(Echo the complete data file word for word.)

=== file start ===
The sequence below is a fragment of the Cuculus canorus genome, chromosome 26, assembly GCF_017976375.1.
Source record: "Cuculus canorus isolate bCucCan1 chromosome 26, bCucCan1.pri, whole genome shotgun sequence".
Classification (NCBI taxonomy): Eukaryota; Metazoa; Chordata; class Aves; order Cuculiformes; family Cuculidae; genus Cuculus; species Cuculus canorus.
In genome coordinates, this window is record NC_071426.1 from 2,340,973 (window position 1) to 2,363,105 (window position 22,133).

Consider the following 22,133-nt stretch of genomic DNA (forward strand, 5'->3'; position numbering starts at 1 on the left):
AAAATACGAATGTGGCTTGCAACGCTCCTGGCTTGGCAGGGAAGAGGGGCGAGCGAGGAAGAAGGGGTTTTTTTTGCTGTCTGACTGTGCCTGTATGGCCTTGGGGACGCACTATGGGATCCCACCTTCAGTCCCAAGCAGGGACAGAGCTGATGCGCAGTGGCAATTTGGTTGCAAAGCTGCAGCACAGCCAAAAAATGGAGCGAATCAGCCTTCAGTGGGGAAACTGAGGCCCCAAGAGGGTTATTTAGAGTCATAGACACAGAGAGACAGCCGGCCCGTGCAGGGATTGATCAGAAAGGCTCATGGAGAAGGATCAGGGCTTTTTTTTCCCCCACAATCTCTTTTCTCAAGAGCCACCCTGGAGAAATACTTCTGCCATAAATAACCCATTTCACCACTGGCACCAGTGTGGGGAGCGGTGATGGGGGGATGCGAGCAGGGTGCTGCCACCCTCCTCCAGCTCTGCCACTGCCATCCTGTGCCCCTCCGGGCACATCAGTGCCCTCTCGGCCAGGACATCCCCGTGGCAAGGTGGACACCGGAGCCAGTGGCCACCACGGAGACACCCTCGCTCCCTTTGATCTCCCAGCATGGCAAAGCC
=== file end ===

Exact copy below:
The sequence below is a fragment of the Cuculus canorus genome, chromosome 26, assembly GCF_017976375.1.
Source record: "Cuculus canorus isolate bCucCan1 chromosome 26, bCucCan1.pri, whole genome shotgun sequence".
Classification (NCBI taxonomy): Eukaryota; Metazoa; Chordata; class Aves; order Cuculiformes; family Cuculidae; genus Cuculus; species Cuculus canorus.
In genome coordinates, this window is record NC_071426.1 from 2,340,973 (window position 1) to 2,363,105 (window position 22,133).

Consider the following 22,133-nt stretch of genomic DNA (forward strand, 5'->3'; position numbering starts at 1 on the left):
AAAATACGAATGTGGCTTGCAACGCTCCTGGCTTGGCAGGGAAGAGGGGCGAGCGAGGAAGAAGGGGTTTTTTTTGCTGTCTGACTGTGCCTGTATGGCCTTGGGGACGCACTATGGGATCCCACCTTCAGTCCCAAGCAGGGACAGAGCTGATGCGCAGTGGCAATTTGGTTGCAAAGCTGCAGCACAGCCAAAAAATGGAGCGAATCAGCCTTCAGTGGGGAAACTGAGGCCCCAAGAGGGTTATTTAGAGTCATAGACACAGAGAGACAGCCGGCCCGTGCAGGGATTGATCAGAAAGGCTCATGGAGAAGGATCAGGGCTTTTTTTTCCCCCACAATCTCTTTTCTCAAGAGCCACCCTGGAGAAATACTTCTGCCATAAATAACCCATTTCACCACTGGCACCAGTGTGGGGAGCGGTGATGGGGGGATGCGAGCAGGGTGCTGCCACCCTCCTCCAGCTCTGCCACTGCCATCCTGTGCCCCTCCGGGCACATCAGTGCCCTCTCGGCCAGGACATCCCCGTGGCAAGGTGGACACCGGAGCCAGTGGCCACCACGGAGACACCCTCGCTCCCTTTGATCTCCCAGCATGGCAAAGCC